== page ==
Globally, information security practices and technologies are similar. When we want to apply the best practices in certain applications, variables and limitations must be identified. This is the question when we take into consideration the application of best practices to a particular country, especially which may be considered technologically developing.
Studies have demonstrated that there is a correlation between security, eGovernment and governance. They also indicated that non-technical concerns are important, as technical ones, in the protection of sensitive information of an organization. The importance of non-technical concerns to a security department is not identified in many studies of a quantitative nature. For developing countries, there is a significant lack of emphasis in open publications on factors such as national and institutional culture, environment, awareness and how these factors affect the general attitudes towards information security and management.
The concept of eGovernment system is to provide access to e-services any where and at any time through open networks. This raises concerns about security and privacy when managing IT systems. Management of such issues in public sector differs form private sector. Broader eGovernment concept is technically of a social nature, including people, processes and technologies as well. Herein, especially in countries in transition, the social culture and characteristics of a country are factors of successful eGovernment development.
eGovernment can be defined as a government that uses IT systems to externally communicate in the public sector (with individuals and businesses) and internally (with other government departments). Articles on eGovernment are published in some developed countries, where a model of eGovernment integration was proposed, arguing that the establishment of efficient relations between central government, individual government agencies and e-service users is essential to a successful integration of eGovernment. These barriers have shown that both technical and non-technical issues should be taken into consideration when applying eGovernment integration.
One of barriers is likely to be the need to ensure appropriate security and privacy in eGovernment. Due to process details in general, management, security and processes models must intersect. It was observed that the eGovernment itself has become a major contributor to the security and privacy in relation to its basic concepts of openness and availability.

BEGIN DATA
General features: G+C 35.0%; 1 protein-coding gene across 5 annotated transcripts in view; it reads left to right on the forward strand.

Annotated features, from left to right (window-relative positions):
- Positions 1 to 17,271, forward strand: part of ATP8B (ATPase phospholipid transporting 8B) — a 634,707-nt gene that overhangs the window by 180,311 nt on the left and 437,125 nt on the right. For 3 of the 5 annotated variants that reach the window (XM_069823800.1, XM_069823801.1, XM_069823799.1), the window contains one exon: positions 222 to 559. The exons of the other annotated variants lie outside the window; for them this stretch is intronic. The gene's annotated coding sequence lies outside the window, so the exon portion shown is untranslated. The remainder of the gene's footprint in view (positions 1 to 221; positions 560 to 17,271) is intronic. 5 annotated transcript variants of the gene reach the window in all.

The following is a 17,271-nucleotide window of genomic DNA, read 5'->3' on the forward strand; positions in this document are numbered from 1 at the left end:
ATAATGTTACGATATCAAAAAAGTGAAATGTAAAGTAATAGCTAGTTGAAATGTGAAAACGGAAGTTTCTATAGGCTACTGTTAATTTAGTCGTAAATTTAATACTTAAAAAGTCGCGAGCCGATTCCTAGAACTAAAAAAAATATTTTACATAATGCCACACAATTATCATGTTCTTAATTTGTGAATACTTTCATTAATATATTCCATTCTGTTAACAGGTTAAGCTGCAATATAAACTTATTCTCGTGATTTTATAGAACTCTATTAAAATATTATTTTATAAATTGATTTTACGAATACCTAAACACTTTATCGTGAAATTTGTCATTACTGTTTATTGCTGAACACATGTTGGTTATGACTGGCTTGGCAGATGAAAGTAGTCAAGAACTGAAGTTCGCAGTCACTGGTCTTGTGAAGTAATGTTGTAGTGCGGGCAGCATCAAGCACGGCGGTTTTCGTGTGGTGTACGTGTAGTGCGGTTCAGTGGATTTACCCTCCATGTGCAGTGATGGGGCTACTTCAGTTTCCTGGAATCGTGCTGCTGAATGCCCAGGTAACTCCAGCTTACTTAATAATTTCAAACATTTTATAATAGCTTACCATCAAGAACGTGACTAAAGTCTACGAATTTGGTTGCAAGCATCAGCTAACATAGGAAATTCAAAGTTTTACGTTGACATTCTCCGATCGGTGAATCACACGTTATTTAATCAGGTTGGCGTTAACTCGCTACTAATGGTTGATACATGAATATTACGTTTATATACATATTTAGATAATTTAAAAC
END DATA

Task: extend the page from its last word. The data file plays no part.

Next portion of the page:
Information management in the public sector is relevant because the relationship between external customers of eGovernment systems requires to be managed wisely and carefully. Public institution researchers argue that the governments operate in an environment that is different from private organizations and therefore require different methods. Many characteristics were identified in this area. Public sector is characterized by the absence of economic markets to get the final product, however, it relies on government opportunities as its financial resources. This reliability produces another factor which is the political influence.
There may be a need for specialized forms of responsibility which is not ideally faced by private sector firms. The framework of public information management systems is different from the framework of traditional information management systems through an emphasis on environmental factors rather than internal characteristics of an organization. This suggests that the public and private sectors were affected by external factors such as economic and political power. However, public sector appears more affected by these factors than the private sector. Such differences play an important role in this technological proliferation in the establishment of eGovernment. Therefore, private sector model may be considered to be an inappropriate basis for management.
Public sector organizations have a number of special characteristics affecting any change in management training, including: solid hierarchies, culture, changes in policy direction that can be sudden and dramatic, overlapping initiatives, wide range of players, and staff who are a vital part in the public sector organizations. These unique characteristics formulate the intercourses between public organizations and citizens, as well as institutional roles, structures and processes. Another critical element is that the public sector is very sensitive to any incident related to information security. Despite such incidents may not be related directly to eGovernment, but have a negative impact on the adoption and implementation of eGovernment applications.
Say Yes to e-Government e-Magazine, No. 11, Kingdom of Bahrain, 15/5/2009